Kamisese Mara, Fiji's president, has sought an injunction to stop the sale of a biography of Major General Sitiveni Rabuka, leader of the 1987 military coups.
In Rabuka of Fiji, Rabuka, a former prime minister, claims that Mara knew in advance about the coup and gave the plotters his blessing. But a high court writ states that Rabuka acted on his own and describes claims that Mara was involved as false and malicious.
The writ cites Rabuka, his biographer, John Sharpham, and publishers Central Queensland University Press. CQUP manager David Myers said that the book had proved extremely popular in Fiji. Professor Sharpham said he tried several times unsuccessfully to arrange an interview with Mara.
Professor Sharpham said: "As Mara is now an old man in his 80s, his comments and views would have been invaluable in the story of modern Fiji."
Mara was prime minister when Fiji became independent in 1970 and served until 1987, when he was defeated by Timoci Bavadra. Rabuka, then Fiji's third highest-ranking army officer, led a coup on May 14, and some months later led a second against the provisional government of governor general, Sir Penia Ganilau. Few Fijians believe that Rabuka, a commoner, would have acted without the tacit approval of somebody of high rank. Fiji historian Brij Lal, of the Australian National University, said: "Everyone in Fiji holds the view that a person of Mara's experience and contacts must have known what was afoot, even if he was not personally involved."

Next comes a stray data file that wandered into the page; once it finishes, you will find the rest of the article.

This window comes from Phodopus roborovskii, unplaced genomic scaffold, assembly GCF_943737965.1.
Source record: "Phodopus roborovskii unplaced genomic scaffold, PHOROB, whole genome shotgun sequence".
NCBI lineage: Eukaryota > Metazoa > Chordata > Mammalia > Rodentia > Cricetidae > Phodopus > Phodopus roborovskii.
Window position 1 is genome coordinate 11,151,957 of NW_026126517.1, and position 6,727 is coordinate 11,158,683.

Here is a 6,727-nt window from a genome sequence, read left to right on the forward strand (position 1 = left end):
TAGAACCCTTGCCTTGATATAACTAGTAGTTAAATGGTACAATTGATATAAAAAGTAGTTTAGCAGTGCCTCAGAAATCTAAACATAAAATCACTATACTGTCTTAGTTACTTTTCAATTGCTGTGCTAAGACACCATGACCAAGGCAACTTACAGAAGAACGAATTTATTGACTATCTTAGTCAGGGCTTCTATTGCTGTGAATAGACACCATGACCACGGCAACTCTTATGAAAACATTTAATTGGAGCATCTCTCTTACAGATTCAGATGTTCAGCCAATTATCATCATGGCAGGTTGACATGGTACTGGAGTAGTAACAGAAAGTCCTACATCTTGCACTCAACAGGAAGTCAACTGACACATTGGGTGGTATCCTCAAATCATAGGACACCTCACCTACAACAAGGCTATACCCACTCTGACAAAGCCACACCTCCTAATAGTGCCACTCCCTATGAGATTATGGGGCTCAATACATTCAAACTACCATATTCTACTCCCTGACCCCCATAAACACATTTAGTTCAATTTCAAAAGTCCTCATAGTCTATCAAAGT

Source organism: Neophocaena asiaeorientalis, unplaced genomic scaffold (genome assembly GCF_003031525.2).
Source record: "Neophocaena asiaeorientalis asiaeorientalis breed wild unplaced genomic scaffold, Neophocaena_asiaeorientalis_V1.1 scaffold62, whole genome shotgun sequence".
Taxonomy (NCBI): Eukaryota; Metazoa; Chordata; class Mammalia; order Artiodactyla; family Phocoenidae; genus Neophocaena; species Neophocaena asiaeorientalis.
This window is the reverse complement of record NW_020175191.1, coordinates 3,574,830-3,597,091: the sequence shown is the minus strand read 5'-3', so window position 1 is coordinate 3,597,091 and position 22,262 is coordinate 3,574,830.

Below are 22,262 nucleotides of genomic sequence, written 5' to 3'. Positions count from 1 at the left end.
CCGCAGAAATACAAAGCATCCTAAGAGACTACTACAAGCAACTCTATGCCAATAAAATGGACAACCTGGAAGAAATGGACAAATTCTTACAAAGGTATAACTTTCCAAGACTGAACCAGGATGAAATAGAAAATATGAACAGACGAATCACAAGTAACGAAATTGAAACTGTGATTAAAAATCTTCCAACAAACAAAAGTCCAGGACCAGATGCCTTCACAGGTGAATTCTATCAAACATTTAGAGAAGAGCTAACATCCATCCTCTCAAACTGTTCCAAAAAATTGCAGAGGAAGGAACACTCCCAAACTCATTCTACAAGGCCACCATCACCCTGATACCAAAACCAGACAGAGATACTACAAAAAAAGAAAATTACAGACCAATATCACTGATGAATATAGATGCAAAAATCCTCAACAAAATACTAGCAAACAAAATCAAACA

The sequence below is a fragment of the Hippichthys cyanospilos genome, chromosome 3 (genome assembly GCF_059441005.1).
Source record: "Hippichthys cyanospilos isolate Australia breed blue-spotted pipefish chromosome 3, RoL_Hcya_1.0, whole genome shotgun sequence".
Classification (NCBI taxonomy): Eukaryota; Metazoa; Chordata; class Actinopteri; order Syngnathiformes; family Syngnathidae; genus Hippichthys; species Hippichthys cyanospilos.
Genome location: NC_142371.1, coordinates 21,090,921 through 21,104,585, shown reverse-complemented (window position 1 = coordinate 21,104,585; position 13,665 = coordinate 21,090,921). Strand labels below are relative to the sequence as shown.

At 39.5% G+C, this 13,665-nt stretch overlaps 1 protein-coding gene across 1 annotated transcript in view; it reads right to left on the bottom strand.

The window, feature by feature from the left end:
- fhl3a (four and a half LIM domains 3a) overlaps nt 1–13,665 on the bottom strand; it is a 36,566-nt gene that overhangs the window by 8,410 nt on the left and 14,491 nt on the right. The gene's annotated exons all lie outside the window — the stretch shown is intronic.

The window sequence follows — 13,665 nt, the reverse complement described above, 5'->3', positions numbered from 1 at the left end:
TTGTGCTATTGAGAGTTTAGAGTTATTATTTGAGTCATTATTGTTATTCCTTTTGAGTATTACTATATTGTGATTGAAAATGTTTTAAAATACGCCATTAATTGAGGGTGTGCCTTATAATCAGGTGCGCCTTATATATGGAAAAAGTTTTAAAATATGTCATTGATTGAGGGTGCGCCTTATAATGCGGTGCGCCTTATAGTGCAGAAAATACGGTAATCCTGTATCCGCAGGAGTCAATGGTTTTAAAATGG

However, Dr Lal said that Rabuka's revelations would have a lasting impact on the political landscape of Fiji.
"Personal relationships might be strained, some bad blood created, but who did or did not do the coups is now for most people a matter of historical interest. The truths about the past will never be known. We will have to live with individual, interested approximations."
Rabuka lost office last year. He has recently denied reports that he visited the Fiji Military Forces camp after the elections to seek support for a third coup.